Three years later. Some time around 4-6am on May 30th (it happened to be Memorial Day that Monday – funny, because I’ll never forget), life struck. And I don’t know if I’ll ever have the courage to share what I experienced in the months after the accident. Those who know me, know I make jokes about everything, literally everything. Life is just more fun that way. I don’t know where I’m going with this. I’m letting my thoughts flow through my fingertips at this point, and so early in my post.
On May 30th, 2014, I celebrated the third annual “Survivor Day” (because we all need our own holidays). It was a little different this time around. Life is a lot different this time around.
It’s a subtle reminder that time keeps ticking even if you had to slow yourself down for one, two or three years.
Survivor Day took place on a Friday, the busiest day of the week. I did the usual two-hour Los Angeles morning commute and the usual digital work load. I knew what the day meant to me but it was still a Friday, the busiest day of the week.
My lower back began hurting around two in the afternoon. Did I mention it was the busiest day of the week? I kept working though, anxious to leave even a few minutes early to somehow burn those minutes in traffic to get home a few seconds early. Pains began zapping around my lower midsection. Familiar. Not exactly sure what Zeus was punishing me for but the bolts eventually accumulated above my hip bones splitting in two on each side of my lumbar spine.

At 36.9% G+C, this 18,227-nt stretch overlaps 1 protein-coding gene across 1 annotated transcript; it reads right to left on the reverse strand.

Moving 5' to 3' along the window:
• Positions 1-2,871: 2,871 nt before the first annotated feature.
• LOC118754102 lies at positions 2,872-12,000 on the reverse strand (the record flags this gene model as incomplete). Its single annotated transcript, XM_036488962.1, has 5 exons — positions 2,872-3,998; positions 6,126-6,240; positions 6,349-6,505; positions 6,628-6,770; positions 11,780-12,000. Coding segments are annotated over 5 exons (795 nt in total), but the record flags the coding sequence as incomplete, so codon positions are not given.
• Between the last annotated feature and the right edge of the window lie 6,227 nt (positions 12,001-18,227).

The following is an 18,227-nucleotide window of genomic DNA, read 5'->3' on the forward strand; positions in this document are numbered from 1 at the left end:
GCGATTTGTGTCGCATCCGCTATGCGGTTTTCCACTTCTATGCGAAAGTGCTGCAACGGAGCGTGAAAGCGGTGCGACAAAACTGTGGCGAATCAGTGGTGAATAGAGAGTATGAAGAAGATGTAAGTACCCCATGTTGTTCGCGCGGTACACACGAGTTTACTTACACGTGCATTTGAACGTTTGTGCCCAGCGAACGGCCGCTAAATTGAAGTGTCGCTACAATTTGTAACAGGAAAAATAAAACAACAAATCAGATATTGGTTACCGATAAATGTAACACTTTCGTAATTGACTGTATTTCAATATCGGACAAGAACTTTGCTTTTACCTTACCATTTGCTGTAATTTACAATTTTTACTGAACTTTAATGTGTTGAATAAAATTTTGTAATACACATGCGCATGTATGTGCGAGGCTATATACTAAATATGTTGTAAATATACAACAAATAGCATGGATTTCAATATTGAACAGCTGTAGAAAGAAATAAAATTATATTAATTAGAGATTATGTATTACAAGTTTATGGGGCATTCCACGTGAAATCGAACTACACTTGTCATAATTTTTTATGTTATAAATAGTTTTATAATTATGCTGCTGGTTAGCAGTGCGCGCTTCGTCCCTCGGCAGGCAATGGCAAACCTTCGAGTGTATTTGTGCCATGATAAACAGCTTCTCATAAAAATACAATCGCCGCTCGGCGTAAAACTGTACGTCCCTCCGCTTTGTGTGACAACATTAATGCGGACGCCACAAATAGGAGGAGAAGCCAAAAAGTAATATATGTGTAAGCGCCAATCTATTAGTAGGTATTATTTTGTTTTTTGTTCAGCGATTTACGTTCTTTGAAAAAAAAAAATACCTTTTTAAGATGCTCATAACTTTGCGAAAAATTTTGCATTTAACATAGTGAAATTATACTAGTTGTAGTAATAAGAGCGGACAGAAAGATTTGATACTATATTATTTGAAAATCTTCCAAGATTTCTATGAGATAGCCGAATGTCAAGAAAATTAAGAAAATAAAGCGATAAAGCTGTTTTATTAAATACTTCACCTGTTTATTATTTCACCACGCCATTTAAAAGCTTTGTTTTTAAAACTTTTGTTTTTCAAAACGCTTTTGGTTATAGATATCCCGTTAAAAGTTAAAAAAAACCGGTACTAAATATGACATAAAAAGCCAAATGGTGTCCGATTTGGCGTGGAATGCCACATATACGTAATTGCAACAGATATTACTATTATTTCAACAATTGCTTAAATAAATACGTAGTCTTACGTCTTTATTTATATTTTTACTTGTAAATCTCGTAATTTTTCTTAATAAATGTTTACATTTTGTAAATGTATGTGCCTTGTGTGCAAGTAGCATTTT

A little over a year ago, my bones grew strong enough to hold me up without the need of metal assistance. I could have kept the screws, bolts (it all looked like car parts) in but two nails actually stuck out of my back creating visible bumps. Not only were they visible, they would get stuck when I sat in chairs with holes. No hyperbole. If the chair was light enough, it would lift when I stood. Super-straight-face-in-all-seriousness rise from the ground like a mini forklift.
The pain was coming from where the three-inch screws used to be. Exactly in the two spots where the metal attempted to break through.
I later realized all my pains that day lined up with the different stages my body went through in the recovery process. I’ll pass on the details, but if my body could talk. It reminded me that it remembers. Everything.
Three years later and I felt my first set of ghost pains. At least I didn’t celebrate alone.
Back in 2009, after I signed up for my first blogspot account, I remember thinking, ok what now?
There was so much I wanted to share –
celebrity Kardashian news, who wore what, gossip, basically whatever TMZ was sharing (I felt so cool for reading TMZ before it was ever on television. That makes me semi-OG, guys). I wanted to talk about something in entertainment but I didn’t know what I could write besides news, news, news. Hell, I barely knew how to write. I just knew that I wanted to share information.